Grace Note Farm is sustainably powered

As a Christmas present to ourselves, Grace Note Farm now gets 100% of our electricity from New England-based hydro and solar installations, thanks to the Greenup option from National grid. I sure hope it’s legitimate and not just greenwashing.

We make every attempt to be very strict with our electricity use, but our usage is probably still a little higher than an average household. The electric fence is necessary or the chickens would get taken by predators, and there are times when more than one freezer is placed into service to store frozen meat while it awaits a buyer. That’s one expense we hope to eliminate over time, as we build up a client base and can sell batches of chickens or pigs as soon as they are available.

Knowing what environmental devastation takes place in order to produce electricity from coal has been a burden on my heart for many years. I’m glad we’ve taken this small step to convert to more environmentally friendly inputs. Maybe some year we’ll have a solar panel of our own.

Tamworth pork pre-orders

Happy Tamworth Pigs at Grace Note Farm


In 2010, we sold out of pork by mid-summer, and had so many more requests for this delicious pork than we could fill. We are heartened by the interest expressed by potential customers who want to buy humanely-raised animals, and would like to be able to supply more customers with pork in 2011. So we are polling our readers now to gauge the interest in heritage pork for next year. If you think you might want to order a half or whole pig in 2011, please send me a note in the comments section (there’s no commitment in this option, just a ‘maybe’). If you are ready to place your order now in order to get a pre-order discount, see the instructions below. If you’re hoping to find someone to split a half-pig with, leave me a note in the comments box and I can try to play match-maker. To learn more about the pigs we raise, and why they sell out every year, please read on.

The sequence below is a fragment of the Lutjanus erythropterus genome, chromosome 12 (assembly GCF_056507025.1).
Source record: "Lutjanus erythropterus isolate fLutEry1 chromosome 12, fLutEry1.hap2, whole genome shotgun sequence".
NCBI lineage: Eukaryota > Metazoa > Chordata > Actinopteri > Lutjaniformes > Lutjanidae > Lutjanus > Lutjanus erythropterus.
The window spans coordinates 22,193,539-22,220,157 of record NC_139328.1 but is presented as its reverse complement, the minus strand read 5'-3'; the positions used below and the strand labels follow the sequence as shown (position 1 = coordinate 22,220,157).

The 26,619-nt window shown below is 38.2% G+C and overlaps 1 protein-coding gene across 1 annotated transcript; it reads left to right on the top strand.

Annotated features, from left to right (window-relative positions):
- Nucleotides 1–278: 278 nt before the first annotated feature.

About our Tamworth Pigs

Here at Grace Note Farm, we believe that animals deserve to have a happy life, even if they are destined for your freezer at the end of that happy life. Unlike commercially raised pigs that are raised indoors in tight confinement, the pigs we raise at Grace Note Farm roam in large fenced pastures and get rotated onto fresh ground every few weeks. They eat, nap, romp, play together, and socialize as their natures direct them, outdoors in the fresh air when they want, or lying about indoors on a pile of hay if they prefer that. They also eat a varied diet of plants and animals as they forage on the land (pigs are omnivores), supplemented with free-choice certified organic grain. This is good for the animals and good for our land as well.

We raise Tamworth pigs, a heritage breed that is prized for its tasty meat and good lean-to-fat ratio. Tamworths do well on pasture and are listed as a ‘threatened’ food animal. They are social and smart and we enjoy having them on our farm. We use them as ‘brush hogs’ to clear and prepare areas for future plantings. We buy piglets from breeders who feed only certified organic grain to their breeding stock and to the piglets once weaned. Tamworths have a reputation as the tastiest breed of hog. See this testimonial to the Tamworth on Chow Hound. It is reported on the web that Bristol University carried out taste tests using both commercial and rare breed pigs in a scientifically controlled experiment, and the Tamworth was judged as having the best tasting meat.

How much meat is in a whole pig?